case class Branch(consultants: List[Consultant])
case class Company(branches: List[Branch])

def getCompanyValue(company: Company): Int = {

  val valuesList = for {
    branch     <- company.branches
    consultant <- branch.consultants
    customer   <- consultant.portfolio
  } yield (customer.value)

  valueList reduce (_ + _)

As already said, the shape of the monad is mantained through the comprehension, so we start with a List in company.branches, and must end with a List.

The inner type instead changes and is determined by the yield expression: which is customer.value: Int

valueList should be a List[Int]

Access sender actor in injected children


When you have injected children in an injected parent actor, you might get deadLetters when trying to access the sender from inside the created children.

This is because the sender of the message gets picked up via an implicit parameter.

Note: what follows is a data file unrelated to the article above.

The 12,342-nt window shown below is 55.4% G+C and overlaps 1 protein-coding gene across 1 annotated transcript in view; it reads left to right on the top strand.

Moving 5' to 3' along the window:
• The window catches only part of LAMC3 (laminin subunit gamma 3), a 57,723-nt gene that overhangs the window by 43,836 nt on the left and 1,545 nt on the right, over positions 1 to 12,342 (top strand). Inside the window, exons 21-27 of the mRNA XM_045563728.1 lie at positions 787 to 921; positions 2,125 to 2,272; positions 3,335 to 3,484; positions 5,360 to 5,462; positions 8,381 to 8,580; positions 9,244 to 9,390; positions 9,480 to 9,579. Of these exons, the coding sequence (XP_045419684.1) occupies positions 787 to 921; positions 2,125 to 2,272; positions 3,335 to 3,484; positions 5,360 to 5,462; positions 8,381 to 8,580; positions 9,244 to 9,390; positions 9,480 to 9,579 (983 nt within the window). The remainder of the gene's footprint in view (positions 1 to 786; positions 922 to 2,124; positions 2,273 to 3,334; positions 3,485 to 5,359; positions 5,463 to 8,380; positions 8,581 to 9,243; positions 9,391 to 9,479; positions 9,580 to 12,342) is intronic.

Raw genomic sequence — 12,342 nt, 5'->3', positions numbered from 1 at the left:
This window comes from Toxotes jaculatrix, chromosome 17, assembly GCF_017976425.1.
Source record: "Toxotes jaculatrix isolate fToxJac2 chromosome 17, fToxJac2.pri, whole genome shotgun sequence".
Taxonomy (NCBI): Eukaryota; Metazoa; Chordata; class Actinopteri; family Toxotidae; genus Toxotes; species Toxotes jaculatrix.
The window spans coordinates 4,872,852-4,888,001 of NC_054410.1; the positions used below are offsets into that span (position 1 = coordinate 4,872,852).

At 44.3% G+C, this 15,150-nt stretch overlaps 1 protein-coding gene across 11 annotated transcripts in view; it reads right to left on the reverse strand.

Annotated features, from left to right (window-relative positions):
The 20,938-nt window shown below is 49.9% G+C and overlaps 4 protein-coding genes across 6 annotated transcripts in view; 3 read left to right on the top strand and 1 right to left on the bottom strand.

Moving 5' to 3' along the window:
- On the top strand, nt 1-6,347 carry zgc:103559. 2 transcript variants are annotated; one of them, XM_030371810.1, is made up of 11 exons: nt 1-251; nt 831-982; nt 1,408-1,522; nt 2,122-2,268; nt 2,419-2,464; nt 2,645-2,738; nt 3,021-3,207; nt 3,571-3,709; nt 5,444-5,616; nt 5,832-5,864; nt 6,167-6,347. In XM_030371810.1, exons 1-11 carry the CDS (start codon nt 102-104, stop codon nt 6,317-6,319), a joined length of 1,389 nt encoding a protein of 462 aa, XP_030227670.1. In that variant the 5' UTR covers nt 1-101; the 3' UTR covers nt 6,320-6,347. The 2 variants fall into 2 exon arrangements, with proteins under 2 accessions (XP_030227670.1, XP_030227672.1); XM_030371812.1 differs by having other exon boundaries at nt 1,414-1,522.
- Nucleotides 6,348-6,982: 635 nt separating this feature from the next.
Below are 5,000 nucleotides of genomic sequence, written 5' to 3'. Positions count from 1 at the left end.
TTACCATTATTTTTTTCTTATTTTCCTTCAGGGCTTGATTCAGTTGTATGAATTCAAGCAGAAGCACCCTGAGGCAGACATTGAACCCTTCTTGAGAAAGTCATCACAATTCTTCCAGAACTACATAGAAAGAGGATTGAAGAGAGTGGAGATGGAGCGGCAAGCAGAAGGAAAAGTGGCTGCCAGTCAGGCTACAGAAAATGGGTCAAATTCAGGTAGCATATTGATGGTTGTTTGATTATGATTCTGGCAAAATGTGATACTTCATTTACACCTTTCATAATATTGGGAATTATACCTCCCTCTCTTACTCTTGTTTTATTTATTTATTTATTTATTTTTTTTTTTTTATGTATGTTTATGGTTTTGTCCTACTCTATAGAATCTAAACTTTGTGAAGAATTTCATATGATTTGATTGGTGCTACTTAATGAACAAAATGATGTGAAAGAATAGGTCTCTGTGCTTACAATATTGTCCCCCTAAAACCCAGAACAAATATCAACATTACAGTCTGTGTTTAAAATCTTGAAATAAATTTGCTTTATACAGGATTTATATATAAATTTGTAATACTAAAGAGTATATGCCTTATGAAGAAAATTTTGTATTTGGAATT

The signature is:

def !(message: Any)(implicit sender: ActorRef = Actor.noSender): Unit

The sender gets picked up from this implicit parameter. When sending a message from within the parent actor, this parameter is set to the default value: Actor.noSender which translates to deadLetters when accessing sender from within the children.

In order to have access to the sender inside the child, we can use tell :

final def tell(msg: Any, sender: ActorRef): Unit = this.!(msg)(sender)

This way, sender can be correctly set and passed to the child actor.

Extract case class fields


A "simple" way of extracting the fields from any case class:

def extractFieldNames[T<:Any](implicit m: Manifest[T]) = {

The Eight Fallacies of Distributed Computing